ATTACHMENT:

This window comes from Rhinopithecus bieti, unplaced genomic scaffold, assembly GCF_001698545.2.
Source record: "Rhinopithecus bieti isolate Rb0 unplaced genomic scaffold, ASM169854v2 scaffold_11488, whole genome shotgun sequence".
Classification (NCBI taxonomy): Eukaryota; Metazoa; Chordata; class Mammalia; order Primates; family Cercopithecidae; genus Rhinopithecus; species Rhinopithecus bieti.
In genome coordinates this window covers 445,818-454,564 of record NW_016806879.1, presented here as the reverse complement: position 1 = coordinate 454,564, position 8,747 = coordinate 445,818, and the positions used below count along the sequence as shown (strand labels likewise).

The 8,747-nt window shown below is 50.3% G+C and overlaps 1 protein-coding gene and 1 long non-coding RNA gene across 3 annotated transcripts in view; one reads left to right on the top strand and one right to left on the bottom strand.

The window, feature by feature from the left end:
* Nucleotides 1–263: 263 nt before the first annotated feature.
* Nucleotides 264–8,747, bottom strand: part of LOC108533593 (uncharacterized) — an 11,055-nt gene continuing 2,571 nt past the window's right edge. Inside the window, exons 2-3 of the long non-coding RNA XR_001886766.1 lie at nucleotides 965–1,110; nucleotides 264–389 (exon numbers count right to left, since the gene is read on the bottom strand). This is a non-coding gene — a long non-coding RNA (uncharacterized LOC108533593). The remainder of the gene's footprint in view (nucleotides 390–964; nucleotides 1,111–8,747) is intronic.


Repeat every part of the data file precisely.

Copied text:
This window comes from Rhinopithecus bieti, unplaced genomic scaffold, assembly GCF_001698545.2.
Source record: "Rhinopithecus bieti isolate Rb0 unplaced genomic scaffold, ASM169854v2 scaffold_11488, whole genome shotgun sequence".
Classification (NCBI taxonomy): Eukaryota; Metazoa; Chordata; class Mammalia; order Primates; family Cercopithecidae; genus Rhinopithecus; species Rhinopithecus bieti.
In genome coordinates this window covers 445,818-454,564 of record NW_016806879.1, presented here as the reverse complement: position 1 = coordinate 454,564, position 8,747 = coordinate 445,818, and the positions used below count along the sequence as shown (strand labels likewise).

The 8,747-nt window shown below is 50.3% G+C and overlaps 1 protein-coding gene and 1 long non-coding RNA gene across 3 annotated transcripts in view; one reads left to right on the top strand and one right to left on the bottom strand.

The window, feature by feature from the left end:
* Nucleotides 1–263: 263 nt before the first annotated feature.
* Nucleotides 264–8,747, bottom strand: part of LOC108533593 (uncharacterized) — an 11,055-nt gene continuing 2,571 nt past the window's right edge. Inside the window, exons 2-3 of the long non-coding RNA XR_001886766.1 lie at nucleotides 965–1,110; nucleotides 264–389 (exon numbers count right to left, since the gene is read on the bottom strand). This is a non-coding gene — a long non-coding RNA (uncharacterized LOC108533593). The remainder of the gene's footprint in view (nucleotides 390–964; nucleotides 1,111–8,747) is intronic.